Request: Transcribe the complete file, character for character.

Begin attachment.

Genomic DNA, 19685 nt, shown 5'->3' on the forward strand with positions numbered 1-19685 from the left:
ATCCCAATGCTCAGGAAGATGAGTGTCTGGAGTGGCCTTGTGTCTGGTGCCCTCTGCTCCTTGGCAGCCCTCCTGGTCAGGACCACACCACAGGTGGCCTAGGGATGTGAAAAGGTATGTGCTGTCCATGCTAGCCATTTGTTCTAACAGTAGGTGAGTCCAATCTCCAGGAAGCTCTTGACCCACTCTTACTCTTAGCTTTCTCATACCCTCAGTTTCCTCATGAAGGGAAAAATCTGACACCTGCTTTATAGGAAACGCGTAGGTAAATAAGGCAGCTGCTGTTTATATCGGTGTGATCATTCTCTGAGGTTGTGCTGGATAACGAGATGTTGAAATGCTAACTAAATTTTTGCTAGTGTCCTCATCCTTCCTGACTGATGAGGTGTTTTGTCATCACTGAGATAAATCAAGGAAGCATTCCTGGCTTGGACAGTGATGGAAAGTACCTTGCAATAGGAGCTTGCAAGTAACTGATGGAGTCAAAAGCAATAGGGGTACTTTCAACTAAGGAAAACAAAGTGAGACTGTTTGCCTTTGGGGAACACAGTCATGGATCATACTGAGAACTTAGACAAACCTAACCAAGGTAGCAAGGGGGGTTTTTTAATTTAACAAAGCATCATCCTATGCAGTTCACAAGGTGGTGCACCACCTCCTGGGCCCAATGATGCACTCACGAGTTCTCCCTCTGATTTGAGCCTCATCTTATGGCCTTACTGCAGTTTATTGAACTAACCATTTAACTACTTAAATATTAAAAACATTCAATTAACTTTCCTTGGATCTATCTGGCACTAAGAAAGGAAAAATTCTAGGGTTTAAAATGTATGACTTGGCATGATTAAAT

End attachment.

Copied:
Genomic DNA, 19685 nt, shown 5'->3' on the forward strand with positions numbered 1-19685 from the left:
ATCCCAATGCTCAGGAAGATGAGTGTCTGGAGTGGCCTTGTGTCTGGTGCCCTCTGCTCCTTGGCAGCCCTCCTGGTCAGGACCACACCACAGGTGGCCTAGGGATGTGAAAAGGTATGTGCTGTCCATGCTAGCCATTTGTTCTAACAGTAGGTGAGTCCAATCTCCAGGAAGCTCTTGACCCACTCTTACTCTTAGCTTTCTCATACCCTCAGTTTCCTCATGAAGGGAAAAATCTGACACCTGCTTTATAGGAAACGCGTAGGTAAATAAGGCAGCTGCTGTTTATATCGGTGTGATCATTCTCTGAGGTTGTGCTGGATAACGAGATGTTGAAATGCTAACTAAATTTTTGCTAGTGTCCTCATCCTTCCTGACTGATGAGGTGTTTTGTCATCACTGAGATAAATCAAGGAAGCATTCCTGGCTTGGACAGTGATGGAAAGTACCTTGCAATAGGAGCTTGCAAGTAACTGATGGAGTCAAAAGCAATAGGGGTACTTTCAACTAAGGAAAACAAAGTGAGACTGTTTGCCTTTGGGGAACACAGTCATGGATCATACTGAGAACTTAGACAAACCTAACCAAGGTAGCAAGGGGGGTTTTTTAATTTAACAAAGCATCATCCTATGCAGTTCACAAGGTGGTGCACCACCTCCTGGGCCCAATGATGCACTCACGAGTTCTCCCTCTGATTTGAGCCTCATCTTATGGCCTTACTGCAGTTTATTGAACTAACCATTTAACTACTTAAATATTAAAAACATTCAATTAACTTTCCTTGGATCTATCTGGCACTAAGAAAGGAAAAATTCTAGGGTTTAAAATGTATGACTTGGCATGATTAAAT